IT wouldn’t be Christmas without big budget, tear-jerking adverts, but it’s a smaller company that’s pulling the heartstrings this year.
Festive ads officially mark the start of the holiday season when they start hitting the screens – and they can often get you welling up.
The ad follows a struggling, grieving dad, who has lost his wife, and is struggling to make ends meet as the cost of living sweef.
It starts with a little boy being asked by his barber what he’s getting for Christmas, but he replies “Kersvader‘s poorly”.
The young dad is then seeing cooking a meal for his son, while just having a glass of water for himself.
After putting his son to bed, he puts on his coat to keep warm after switching off the lights and the heating, before breaking down in tears.
He then goes to visit the grave of his wife and is reminded of a time when they would play on makeshift go-karts as children.
Inspired by the memory, he gets to work making a go-kart for his son, and presents it to him on Christmas morning.
The ad ends with the pair visiting the graveyard and the little boy saying “Geseënde Kersfees, mammie”.
Die meeste gelees in geld
Die woorde “the magic of Christmas is made, not bought” then flash up on the screen.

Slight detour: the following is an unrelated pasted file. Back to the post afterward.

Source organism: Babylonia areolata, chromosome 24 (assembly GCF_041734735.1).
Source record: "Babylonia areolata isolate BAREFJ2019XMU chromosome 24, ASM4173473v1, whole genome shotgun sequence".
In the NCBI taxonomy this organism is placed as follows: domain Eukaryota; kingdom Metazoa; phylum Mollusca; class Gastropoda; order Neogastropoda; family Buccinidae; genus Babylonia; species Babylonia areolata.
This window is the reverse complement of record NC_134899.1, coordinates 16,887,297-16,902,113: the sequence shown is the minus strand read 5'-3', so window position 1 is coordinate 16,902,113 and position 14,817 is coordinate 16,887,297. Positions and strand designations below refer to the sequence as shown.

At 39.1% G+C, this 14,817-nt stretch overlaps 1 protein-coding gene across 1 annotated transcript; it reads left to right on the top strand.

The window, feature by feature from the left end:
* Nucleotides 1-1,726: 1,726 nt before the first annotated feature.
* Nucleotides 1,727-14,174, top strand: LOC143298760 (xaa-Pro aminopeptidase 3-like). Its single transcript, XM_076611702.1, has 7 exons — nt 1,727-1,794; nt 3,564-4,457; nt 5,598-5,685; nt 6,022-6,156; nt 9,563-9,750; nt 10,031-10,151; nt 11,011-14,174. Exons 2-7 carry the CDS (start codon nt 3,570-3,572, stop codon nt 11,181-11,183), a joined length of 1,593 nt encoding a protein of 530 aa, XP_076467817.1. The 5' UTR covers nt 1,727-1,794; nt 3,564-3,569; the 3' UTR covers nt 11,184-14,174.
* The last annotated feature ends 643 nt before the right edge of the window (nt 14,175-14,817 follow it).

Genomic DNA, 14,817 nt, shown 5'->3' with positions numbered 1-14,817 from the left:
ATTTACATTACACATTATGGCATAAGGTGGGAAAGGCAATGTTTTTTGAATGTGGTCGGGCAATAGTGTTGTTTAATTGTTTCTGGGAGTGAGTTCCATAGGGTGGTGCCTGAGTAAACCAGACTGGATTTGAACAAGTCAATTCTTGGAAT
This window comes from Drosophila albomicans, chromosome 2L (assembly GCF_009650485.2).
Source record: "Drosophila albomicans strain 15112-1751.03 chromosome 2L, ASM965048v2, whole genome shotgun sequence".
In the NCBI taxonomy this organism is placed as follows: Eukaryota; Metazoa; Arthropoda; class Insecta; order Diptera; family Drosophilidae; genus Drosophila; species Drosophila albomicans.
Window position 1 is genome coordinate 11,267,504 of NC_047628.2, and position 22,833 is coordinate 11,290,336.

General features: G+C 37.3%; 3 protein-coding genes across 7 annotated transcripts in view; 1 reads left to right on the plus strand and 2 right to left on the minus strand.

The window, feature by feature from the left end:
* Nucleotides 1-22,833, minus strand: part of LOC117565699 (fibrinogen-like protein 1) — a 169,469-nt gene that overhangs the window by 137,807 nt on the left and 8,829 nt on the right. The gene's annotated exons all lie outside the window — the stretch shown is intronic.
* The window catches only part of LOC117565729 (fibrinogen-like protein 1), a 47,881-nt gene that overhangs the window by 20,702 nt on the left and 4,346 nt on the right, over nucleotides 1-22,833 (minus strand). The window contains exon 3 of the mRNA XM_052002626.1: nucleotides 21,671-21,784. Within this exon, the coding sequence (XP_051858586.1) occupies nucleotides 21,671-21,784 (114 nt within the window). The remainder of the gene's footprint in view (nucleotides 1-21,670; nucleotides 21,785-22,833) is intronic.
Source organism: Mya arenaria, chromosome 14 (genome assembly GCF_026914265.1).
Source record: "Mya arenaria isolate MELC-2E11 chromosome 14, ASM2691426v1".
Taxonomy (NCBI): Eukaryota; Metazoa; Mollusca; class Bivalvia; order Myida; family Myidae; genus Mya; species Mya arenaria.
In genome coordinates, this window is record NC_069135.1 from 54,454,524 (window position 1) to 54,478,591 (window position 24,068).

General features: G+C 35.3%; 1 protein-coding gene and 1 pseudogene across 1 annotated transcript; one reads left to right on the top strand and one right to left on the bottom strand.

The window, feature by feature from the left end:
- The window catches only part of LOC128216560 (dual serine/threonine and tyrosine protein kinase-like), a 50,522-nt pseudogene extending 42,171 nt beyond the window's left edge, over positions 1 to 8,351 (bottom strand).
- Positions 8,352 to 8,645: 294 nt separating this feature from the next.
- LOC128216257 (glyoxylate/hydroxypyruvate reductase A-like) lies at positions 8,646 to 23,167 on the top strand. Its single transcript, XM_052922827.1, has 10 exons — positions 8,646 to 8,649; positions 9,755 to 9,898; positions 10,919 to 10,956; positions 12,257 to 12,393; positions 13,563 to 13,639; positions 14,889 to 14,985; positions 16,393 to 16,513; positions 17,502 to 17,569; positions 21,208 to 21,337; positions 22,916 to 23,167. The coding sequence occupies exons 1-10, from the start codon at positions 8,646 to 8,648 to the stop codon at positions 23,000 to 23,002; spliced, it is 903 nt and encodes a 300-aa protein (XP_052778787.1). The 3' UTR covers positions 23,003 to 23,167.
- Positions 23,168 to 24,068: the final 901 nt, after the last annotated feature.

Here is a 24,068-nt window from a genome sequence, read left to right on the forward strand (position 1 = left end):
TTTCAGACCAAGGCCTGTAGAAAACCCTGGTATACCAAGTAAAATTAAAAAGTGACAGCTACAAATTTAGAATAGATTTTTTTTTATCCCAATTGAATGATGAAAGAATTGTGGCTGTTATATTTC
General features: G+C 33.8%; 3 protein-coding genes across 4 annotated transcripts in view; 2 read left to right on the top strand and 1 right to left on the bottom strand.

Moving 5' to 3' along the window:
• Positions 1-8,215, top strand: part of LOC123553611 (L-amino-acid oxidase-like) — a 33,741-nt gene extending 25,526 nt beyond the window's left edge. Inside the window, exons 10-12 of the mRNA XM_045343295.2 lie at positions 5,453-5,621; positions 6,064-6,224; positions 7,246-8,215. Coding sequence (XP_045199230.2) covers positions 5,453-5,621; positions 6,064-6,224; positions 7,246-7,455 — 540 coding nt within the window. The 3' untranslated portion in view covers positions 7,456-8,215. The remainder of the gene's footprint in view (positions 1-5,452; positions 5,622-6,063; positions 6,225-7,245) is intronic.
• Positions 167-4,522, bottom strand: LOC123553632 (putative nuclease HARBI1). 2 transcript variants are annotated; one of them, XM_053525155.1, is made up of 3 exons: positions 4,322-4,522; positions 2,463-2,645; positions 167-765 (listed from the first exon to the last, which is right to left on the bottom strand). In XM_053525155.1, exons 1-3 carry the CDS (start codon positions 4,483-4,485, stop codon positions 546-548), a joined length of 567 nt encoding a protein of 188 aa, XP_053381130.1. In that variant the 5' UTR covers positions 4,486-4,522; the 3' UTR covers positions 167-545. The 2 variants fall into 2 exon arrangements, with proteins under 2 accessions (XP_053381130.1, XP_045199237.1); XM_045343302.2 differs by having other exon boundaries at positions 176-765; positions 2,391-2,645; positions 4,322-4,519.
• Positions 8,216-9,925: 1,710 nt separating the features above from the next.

The ad has received more than six million views on Facebook and has been flooded with comments.
“Absolutely beautiful, I’m sobbing. Well done to everyone involved.”
Terwyl 'n ander gesê het: “The best and most true Christmas advert I’ve seen so far.”
And a third said: “Oh my goodness, that is hard to watch. Fabulous message though.”
It comes after the release of this year’s John Lewis advert explores the foster care system and seeks to raise awareness of vulnerable children around the UK.
In the new 90-second clip, a middle-aged man struggles to master the skill of skateboarding, taking a few falls along the way.
But before long we see a social worker standing at his front door with teenager Ellie, who is waiting anxiously to enter her new foster home, with a skateboard in her hand.
It ends by saying: “Over 108,000 children in the UK are in the care system.
“We’re making a long-term commitment to support the futures of young people from care.”
On a lighter note, Asda’s Christmas advert sees the return of Buddy the Elf, a whole 19 years after Will Ferrell played the character in the 2003 film Elf.
And Alison Hammond plays a fussy royal countess in this year’s Sainsbury’s festive advert.